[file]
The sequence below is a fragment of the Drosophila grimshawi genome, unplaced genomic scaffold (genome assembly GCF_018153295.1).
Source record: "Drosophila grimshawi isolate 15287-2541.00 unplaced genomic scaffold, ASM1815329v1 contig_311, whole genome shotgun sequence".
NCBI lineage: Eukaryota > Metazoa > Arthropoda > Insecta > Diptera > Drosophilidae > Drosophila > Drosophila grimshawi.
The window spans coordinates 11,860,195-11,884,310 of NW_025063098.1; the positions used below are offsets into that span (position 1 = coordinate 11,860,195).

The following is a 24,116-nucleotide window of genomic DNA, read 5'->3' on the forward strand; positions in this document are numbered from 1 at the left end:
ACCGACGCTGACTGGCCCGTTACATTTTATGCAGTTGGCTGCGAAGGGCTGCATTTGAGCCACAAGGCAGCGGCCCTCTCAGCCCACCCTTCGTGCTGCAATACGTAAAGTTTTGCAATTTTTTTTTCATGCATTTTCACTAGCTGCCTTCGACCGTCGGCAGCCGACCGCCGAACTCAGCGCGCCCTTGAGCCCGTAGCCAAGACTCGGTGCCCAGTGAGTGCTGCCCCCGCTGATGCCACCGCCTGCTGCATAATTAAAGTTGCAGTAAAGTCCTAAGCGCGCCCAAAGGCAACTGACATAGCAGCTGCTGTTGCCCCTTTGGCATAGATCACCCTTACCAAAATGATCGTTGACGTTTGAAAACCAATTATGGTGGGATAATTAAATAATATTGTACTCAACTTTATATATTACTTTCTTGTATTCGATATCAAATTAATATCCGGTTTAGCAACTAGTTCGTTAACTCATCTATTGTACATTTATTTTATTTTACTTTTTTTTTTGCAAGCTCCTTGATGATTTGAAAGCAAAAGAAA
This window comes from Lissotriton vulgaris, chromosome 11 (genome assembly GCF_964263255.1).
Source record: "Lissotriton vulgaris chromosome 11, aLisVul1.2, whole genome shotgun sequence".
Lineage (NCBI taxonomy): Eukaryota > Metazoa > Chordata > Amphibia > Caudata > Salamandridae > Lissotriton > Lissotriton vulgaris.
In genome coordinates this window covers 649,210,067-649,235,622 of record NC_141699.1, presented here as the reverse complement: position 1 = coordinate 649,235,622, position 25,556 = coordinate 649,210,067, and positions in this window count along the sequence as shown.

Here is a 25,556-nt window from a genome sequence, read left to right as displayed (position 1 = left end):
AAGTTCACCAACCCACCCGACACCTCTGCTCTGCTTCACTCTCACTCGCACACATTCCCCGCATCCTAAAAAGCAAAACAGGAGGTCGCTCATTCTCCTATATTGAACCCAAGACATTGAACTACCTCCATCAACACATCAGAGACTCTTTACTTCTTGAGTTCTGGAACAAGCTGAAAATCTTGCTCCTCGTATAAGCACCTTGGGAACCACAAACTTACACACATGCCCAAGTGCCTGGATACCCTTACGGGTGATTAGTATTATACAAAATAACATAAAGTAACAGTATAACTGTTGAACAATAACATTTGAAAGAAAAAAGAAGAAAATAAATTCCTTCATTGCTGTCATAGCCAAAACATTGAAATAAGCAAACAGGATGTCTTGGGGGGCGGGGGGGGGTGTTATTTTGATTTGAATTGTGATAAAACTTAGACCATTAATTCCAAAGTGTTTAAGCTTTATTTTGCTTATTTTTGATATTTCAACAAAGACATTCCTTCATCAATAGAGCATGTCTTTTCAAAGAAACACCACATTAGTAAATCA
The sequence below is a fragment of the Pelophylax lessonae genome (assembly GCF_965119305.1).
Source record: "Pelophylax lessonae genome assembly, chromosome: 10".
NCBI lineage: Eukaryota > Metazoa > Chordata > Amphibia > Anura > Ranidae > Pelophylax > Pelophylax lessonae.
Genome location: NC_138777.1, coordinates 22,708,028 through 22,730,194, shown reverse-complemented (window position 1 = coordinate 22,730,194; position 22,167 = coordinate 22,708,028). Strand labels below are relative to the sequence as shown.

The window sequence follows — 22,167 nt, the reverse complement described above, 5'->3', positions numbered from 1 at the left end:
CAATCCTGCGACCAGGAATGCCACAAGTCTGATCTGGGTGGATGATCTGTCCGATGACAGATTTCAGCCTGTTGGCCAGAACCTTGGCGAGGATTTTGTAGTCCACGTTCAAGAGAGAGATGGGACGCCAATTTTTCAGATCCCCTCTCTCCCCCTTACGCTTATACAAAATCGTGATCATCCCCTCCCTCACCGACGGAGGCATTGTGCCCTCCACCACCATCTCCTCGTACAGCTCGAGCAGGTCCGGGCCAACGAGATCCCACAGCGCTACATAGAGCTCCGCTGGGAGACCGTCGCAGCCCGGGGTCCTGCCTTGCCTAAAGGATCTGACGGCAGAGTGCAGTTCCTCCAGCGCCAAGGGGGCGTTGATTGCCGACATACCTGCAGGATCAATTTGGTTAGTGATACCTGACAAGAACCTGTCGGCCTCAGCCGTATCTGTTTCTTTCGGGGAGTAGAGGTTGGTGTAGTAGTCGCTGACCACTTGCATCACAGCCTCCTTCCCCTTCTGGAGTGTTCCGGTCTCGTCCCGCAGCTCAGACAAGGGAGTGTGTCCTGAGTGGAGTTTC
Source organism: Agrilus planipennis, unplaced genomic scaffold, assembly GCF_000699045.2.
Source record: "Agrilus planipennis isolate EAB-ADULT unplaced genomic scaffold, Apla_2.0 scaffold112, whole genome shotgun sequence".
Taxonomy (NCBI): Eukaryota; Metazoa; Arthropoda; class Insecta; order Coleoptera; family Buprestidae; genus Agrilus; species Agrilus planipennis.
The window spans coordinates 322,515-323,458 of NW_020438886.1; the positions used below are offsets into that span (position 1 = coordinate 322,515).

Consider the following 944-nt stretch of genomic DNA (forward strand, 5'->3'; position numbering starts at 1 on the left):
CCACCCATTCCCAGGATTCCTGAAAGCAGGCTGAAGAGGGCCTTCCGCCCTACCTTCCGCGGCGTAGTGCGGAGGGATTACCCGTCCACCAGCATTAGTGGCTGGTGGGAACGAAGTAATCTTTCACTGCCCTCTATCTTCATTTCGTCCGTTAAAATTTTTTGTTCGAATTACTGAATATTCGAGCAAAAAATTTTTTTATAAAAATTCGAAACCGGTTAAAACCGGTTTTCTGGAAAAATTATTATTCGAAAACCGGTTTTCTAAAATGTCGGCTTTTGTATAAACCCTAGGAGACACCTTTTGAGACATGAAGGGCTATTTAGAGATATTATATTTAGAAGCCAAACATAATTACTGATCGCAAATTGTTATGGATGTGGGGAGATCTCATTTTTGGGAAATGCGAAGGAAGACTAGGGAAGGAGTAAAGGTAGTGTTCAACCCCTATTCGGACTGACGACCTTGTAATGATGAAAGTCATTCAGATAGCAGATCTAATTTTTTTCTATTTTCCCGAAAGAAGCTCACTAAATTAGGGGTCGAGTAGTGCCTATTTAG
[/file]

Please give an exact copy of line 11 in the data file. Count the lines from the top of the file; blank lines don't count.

Here is a 25,556-nt window from a genome sequence, read left to right as displayed (position 1 = left end):